What is PCI DSS?
The Payment Card Industry Security Standards Council establishes technical and operational requirements to secure payment information. All retailers and organizations that process, handle, or distribute such info must follow the PCI DSS international standard. American Express, Discover Financial Services, JCB International, MasterCard Worldwide, and Visa Inc., the major payment card brands that formed the Council, all follow the PCI set of guidelines, which are mandatory for their respective stakeholders.
The PCI DSS refers to any entity that stores, manages, or transmits cardholder data. It refers to the technical and operational system components found in or linked to cardholder information. Just a few examples include retailers, banks, distributors, developers, and point-of-sale vendors. If your company accepts or handles credit cards, the PCI DSS must be followed.
What are the requirements for PCI DSS?
The PCI DSS is a worldwide data privacy standard that must be adopted for any company of any scale that accepts credit cards. It outlines common-sense protection measures that are aligned with industry best practices.
There are twelve specifications in the PCI DSS:
- Secure your system with firewalls
- Passwords and preferences should be configured
- Keep cardholder information secure
- Ensure that data about cardholders is transferred safely over public networks that are open to the public
- Anti-virus software should be updated regularly
- Systems should be updated regularly
- Access to cardholder data should be limited to those who have a business need to know.
- Each individual with computer access should be given a unique ID
- Physical access to the workplace and cardholder data should be limited
- Logging and log monitoring should be implemented
- Vulnerability scans and penetration checks should be performed
- Conduct documentation and risk assessments
Why should you be PCI DSS compliant?
PCI enforcement is not only a legal obligation to deter identity fraud, but it also provides best practices for identifying, preventing, and resolving data breaches. PCI compliance often prevents a company from an event of a data breach in which cardholder data is exposed.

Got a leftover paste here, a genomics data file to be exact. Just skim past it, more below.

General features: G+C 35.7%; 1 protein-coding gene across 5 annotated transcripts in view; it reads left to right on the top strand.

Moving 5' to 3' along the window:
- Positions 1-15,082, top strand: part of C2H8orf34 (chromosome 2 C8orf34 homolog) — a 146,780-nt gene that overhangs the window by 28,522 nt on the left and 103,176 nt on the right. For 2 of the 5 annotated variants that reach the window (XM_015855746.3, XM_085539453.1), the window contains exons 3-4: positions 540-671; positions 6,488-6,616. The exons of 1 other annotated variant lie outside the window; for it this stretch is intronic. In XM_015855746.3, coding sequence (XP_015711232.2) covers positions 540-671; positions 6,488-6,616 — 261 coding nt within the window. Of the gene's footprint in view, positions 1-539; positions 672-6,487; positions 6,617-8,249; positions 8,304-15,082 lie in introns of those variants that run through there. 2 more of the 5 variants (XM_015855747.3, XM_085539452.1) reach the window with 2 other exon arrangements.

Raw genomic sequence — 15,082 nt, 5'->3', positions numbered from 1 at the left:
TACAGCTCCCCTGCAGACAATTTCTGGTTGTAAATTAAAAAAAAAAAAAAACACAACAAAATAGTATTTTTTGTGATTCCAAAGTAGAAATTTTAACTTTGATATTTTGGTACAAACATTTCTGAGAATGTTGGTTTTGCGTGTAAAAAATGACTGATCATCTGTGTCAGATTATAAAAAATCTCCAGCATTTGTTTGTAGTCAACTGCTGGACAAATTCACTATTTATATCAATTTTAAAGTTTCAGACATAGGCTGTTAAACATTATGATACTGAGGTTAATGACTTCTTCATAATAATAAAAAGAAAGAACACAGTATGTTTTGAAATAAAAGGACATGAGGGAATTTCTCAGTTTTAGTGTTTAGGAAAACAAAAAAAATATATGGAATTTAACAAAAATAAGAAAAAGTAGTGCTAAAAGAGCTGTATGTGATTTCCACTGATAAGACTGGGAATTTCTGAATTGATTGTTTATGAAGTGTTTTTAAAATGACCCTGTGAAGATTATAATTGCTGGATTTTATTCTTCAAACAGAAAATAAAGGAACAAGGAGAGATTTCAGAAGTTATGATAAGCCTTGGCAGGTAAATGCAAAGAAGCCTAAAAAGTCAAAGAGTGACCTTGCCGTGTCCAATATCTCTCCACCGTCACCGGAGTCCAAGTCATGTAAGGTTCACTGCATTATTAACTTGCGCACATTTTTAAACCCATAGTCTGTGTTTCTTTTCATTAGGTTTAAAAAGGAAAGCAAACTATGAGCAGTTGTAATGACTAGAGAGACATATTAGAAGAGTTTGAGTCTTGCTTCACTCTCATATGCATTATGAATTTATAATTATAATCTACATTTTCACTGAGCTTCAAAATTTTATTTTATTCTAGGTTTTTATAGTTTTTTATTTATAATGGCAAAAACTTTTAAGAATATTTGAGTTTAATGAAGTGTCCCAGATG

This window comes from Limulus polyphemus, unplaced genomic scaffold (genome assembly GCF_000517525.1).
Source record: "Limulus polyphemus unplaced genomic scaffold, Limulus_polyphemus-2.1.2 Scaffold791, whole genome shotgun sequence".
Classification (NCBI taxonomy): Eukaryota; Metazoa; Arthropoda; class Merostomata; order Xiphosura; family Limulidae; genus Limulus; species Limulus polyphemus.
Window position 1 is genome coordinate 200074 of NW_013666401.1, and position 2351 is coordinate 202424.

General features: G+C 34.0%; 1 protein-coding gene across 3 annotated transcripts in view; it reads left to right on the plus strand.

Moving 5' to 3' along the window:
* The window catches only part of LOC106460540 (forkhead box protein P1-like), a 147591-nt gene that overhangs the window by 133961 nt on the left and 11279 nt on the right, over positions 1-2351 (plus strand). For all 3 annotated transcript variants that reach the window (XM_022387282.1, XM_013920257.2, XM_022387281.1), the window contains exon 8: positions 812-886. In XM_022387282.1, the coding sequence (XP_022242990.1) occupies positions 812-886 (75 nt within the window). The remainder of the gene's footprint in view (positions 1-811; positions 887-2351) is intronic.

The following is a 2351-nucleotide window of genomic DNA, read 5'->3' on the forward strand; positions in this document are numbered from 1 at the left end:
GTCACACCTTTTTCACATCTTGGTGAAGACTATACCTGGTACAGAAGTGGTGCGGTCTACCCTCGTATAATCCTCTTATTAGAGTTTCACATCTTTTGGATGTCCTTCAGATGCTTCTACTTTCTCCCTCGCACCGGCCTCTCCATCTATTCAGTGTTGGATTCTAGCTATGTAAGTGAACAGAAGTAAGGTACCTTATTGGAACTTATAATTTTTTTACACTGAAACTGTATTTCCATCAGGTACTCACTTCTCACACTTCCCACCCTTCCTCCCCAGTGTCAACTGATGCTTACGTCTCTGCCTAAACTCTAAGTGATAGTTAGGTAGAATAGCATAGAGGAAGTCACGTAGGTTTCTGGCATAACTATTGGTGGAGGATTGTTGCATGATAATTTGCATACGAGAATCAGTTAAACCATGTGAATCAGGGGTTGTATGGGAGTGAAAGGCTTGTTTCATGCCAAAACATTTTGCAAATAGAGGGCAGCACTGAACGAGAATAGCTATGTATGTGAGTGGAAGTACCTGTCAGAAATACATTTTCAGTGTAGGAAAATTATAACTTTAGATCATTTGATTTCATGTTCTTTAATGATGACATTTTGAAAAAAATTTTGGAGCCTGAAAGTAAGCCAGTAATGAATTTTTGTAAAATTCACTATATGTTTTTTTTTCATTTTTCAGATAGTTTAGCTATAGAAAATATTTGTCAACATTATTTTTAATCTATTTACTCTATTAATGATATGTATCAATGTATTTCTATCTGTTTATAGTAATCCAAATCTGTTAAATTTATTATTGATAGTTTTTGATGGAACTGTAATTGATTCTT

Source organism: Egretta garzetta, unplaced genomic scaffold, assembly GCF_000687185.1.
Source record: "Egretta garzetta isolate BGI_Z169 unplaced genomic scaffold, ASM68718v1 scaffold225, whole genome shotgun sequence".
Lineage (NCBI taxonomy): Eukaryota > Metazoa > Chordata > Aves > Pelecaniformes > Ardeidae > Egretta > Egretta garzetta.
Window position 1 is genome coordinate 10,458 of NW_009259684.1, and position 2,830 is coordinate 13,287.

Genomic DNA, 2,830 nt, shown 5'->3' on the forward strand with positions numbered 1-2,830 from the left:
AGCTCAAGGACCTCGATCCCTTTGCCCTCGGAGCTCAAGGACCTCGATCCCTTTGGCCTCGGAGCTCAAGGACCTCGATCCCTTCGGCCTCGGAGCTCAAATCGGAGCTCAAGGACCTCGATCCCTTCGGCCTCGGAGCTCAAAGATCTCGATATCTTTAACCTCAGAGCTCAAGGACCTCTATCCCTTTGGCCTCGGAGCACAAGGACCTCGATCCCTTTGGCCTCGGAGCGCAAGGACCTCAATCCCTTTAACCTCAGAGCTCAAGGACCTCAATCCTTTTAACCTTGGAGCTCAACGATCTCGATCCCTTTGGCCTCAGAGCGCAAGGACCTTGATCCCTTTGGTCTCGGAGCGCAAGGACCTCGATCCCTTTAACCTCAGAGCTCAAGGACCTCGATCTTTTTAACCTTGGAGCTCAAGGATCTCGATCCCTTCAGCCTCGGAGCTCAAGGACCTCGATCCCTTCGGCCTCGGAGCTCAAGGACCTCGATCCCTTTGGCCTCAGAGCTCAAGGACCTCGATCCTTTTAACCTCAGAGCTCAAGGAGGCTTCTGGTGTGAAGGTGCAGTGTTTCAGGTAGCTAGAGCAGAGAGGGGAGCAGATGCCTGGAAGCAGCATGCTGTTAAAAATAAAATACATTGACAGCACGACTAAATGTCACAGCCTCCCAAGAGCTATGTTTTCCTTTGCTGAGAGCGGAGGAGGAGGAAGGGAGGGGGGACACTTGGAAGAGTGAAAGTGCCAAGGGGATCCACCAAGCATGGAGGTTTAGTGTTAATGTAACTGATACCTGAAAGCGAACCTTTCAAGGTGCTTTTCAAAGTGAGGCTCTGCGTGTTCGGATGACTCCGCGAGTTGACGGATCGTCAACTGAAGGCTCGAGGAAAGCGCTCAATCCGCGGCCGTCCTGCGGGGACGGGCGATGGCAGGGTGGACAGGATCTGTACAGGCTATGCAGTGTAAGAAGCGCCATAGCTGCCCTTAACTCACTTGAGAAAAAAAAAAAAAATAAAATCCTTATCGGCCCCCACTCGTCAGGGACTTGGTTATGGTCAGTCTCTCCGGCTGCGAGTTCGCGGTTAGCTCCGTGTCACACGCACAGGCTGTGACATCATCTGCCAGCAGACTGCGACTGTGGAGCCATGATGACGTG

If your organization fails to maintain standards and a data breach occurs as a result of PCI non-compliance, the card networks will levy a fine. Penalties for non-PCI enforcement are serious. Merchants and payment processors that aren’t PCI compliant could face penalties ranging from $5,000 to $100,000 a month, depending on a number of factors.
How to achieve compliance?
The PCI Security Standards Council defines the main security standards, but each payment card company has its own enforcement program. Your acquiring financial institution should be contacted with specific enforcement queries.
The Qualified Security Assessor (QSA) and Approved Scanning Vendor (ASV) certification programs are provided by the Council. QSAs are businesses that help organizations evaluate and validate compliance with the PCI DSS by assessing the protection of their payment processing systems.
The “SAQ” is a PCI DSS compliance validation tool for merchants and service providers who are not expected to conduct on-site assessments. For various business circumstances, different SAQs are required.